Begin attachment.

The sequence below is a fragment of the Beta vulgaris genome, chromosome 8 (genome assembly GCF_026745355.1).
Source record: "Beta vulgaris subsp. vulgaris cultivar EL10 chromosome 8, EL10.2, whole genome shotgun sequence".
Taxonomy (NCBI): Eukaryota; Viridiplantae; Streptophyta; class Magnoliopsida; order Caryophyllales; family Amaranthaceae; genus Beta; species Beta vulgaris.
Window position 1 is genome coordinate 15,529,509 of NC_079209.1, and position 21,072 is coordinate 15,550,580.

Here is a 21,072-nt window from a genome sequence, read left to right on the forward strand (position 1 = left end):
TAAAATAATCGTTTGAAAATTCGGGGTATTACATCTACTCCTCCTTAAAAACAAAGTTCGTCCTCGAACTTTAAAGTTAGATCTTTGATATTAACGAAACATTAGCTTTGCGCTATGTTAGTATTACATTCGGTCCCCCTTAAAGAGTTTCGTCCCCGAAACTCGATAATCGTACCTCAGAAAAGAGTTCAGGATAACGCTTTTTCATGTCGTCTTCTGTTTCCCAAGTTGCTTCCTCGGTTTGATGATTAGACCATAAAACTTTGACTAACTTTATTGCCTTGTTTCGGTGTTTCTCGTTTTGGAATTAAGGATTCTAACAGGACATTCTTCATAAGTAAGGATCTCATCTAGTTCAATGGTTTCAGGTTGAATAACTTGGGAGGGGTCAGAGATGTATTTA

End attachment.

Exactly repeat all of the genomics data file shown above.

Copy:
The sequence below is a fragment of the Beta vulgaris genome, chromosome 8 (genome assembly GCF_026745355.1).
Source record: "Beta vulgaris subsp. vulgaris cultivar EL10 chromosome 8, EL10.2, whole genome shotgun sequence".
Taxonomy (NCBI): Eukaryota; Viridiplantae; Streptophyta; class Magnoliopsida; order Caryophyllales; family Amaranthaceae; genus Beta; species Beta vulgaris.
Window position 1 is genome coordinate 15,529,509 of NC_079209.1, and position 21,072 is coordinate 15,550,580.

Here is a 21,072-nt window from a genome sequence, read left to right on the forward strand (position 1 = left end):
TAAAATAATCGTTTGAAAATTCGGGGTATTACATCTACTCCTCCTTAAAAACAAAGTTCGTCCTCGAACTTTAAAGTTAGATCTTTGATATTAACGAAACATTAGCTTTGCGCTATGTTAGTATTACATTCGGTCCCCCTTAAAGAGTTTCGTCCCCGAAACTCGATAATCGTACCTCAGAAAAGAGTTCAGGATAACGCTTTTTCATGTCGTCTTCTGTTTCCCAAGTTGCTTCCTCGGTTTGATGATTAGACCATAAAACTTTGACTAACTTTATTGCCTTGTTTCGGTGTTTCTCGTTTTGGAATTAAGGATTCTAACAGGACATTCTTCATAAGTAAGGATCTCATCTAGTTCAATGGTTTCAGGTTGAATAACTTGGGAGGGGTCAGAGATGTATTTA